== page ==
Endometrial cancer begins in the lining of the uterus and is sometimes called uterine cancer. It is often detected at an early stage because it causes irregular bleeding and pelvic pain.
Historically, surgeons relied on lymphadenectomy to identify the presence of endometrial cancer cells. However, the innovative gynecologic oncologists at Moffitt Cancer Center are performing sentinel lymph node (SLN) mapping as a less-invasive alternative. Learn more about our standard of care and what the future looks like for uterine cancer treatment.
Lymph Node Evaluation is the Standard of Care For Uterine Cancer
The practice for identifying cancerous endometrial cells is a lymphadenectomy, also known as a lymph node dissection or removal. This practice lets the doctor understand the exact stage the cancer is in while potentially slowing the spread of the disease through the removal of cancerous cells.
The lymphadenectomy is performed through an incision in the abdomen while the patient is under general anesthesia. A lymphadenectomy is often recommended if the surgeon has seen existing cancer cells and wants to understand how far they have spread.
While lymphadenectomy is an effective way to identify the prevalence of cancer cells, it comes with its own risks. Patients still need to undergo surgery and have the strength to recover afterward. In some cases, this operation can lead to further complications related to cancer, creating a harder fight for patients.
How Sentinel Lymph Node (SLN) Mapping Works
Moffitt Cancer Center is always looking for better ways to treat patients. They want to catch the presence of cancer cells earlier and use less invasive methods to treat the disease. Therefore, more surgeons are turning to SLN mapping.
With this option, surgeons use blue or green dye with immunofluorescence to highlight the lymph node. Essentially, the lymph nodes light up with a neon glow that makes them easier to see. The cervix is injected with a dye that travels up to the lymph node chain. Not only is this an effective technique for mapping pelvic lymph nodes, but there are some occasions when SLN mapping will also provide a clear view of lower aortic nodes.
Benefits of SLN Mapping
"There are several benefits of SLN mapping for both surgeons and patients. The first benefit is the less-invasive nature of the procedure. SLN mapping is done at the time of surgery to remove just the lymph node. As a result, the patient doesn't have to undergo full lymph node dissection thus reducing the risk of potential infections, leg swelling called lymphedema, blood clots, or potential injury to nearby blood vessels, nerves, or nearby organs," said Dr. Monica Avila, a gynecologic oncologist in the Department of Gynecologic Oncology.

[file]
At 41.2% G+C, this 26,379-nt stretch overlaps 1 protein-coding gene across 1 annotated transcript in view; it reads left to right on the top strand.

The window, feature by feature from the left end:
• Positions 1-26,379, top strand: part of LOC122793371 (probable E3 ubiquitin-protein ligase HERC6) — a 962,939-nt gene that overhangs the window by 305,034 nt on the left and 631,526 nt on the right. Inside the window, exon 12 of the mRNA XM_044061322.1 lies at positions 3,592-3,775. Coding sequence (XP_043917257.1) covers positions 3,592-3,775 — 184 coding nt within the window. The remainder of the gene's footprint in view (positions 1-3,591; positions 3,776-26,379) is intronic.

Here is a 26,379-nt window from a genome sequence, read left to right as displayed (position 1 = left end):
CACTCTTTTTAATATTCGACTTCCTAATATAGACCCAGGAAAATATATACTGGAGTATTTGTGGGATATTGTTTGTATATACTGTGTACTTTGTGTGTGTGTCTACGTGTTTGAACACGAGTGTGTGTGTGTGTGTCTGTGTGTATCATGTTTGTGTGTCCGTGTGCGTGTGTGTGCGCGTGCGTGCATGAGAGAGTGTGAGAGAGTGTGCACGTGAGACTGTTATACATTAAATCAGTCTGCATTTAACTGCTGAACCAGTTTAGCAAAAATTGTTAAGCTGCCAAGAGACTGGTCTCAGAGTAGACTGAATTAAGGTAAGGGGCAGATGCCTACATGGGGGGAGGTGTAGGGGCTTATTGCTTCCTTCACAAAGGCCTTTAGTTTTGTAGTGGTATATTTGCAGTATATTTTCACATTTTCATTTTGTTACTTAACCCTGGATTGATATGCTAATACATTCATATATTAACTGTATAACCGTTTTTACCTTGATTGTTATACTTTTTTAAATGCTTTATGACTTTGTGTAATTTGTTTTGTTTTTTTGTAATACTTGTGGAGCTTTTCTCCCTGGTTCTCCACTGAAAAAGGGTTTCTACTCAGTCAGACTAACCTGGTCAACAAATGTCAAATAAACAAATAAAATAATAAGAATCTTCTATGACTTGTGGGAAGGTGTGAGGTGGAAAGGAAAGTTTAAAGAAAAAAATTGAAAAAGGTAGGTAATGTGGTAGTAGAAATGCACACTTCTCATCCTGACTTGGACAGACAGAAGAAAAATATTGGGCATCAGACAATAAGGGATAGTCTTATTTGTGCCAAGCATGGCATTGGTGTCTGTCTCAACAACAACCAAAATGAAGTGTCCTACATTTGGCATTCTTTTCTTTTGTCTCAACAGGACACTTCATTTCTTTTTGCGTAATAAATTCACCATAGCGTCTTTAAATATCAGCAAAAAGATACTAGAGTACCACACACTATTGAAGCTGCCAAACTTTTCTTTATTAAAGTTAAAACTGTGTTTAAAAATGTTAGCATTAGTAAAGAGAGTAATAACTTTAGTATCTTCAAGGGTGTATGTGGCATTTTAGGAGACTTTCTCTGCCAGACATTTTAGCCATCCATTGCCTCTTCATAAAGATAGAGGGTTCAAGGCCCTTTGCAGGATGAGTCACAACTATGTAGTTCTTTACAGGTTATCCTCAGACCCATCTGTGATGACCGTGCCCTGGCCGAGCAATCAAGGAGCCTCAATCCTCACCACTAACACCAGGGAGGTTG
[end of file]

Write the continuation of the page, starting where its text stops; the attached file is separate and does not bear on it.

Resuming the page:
Another reason to consider SLN mapping is that it's not new to the world of cancer. This form of mapping is used in other cancer types and is only new to the identification of endometrial cancer cells. This means that patients who opt for SLN mapping over a lymphadenectomy aren't taking much more of a risk with their treatment choices.
What's Next for SLN Mapping
While SLN mapping is a safe and promising option for tracking cancerous endometrial cells, it is still considered a newer technology in the field of uterine cancer treatment. Several studies have shown that it is safe and effective at detecting cancer. Currently, large studies on SLN are underway to assess its superiority to full lymphadenectomy.
No matter what type of therapy your patient pursues at Moffitt, our multispecialty team will continually monitor her progress and adjust her treatment plan as necessary to ensure the best possible outcome and quality of life.
For the convenience of our patients and their referring physicians, all our gynecologic oncology services are available through a single program. Additionally, we prioritize short referral times to ensure that our patients can promptly receive the care they need and deserve.
If you'd like to refer a patient to a gynecologic oncologist at Moffitt Cancer Center, complete our online form or contact a physician liaison for assistance or support.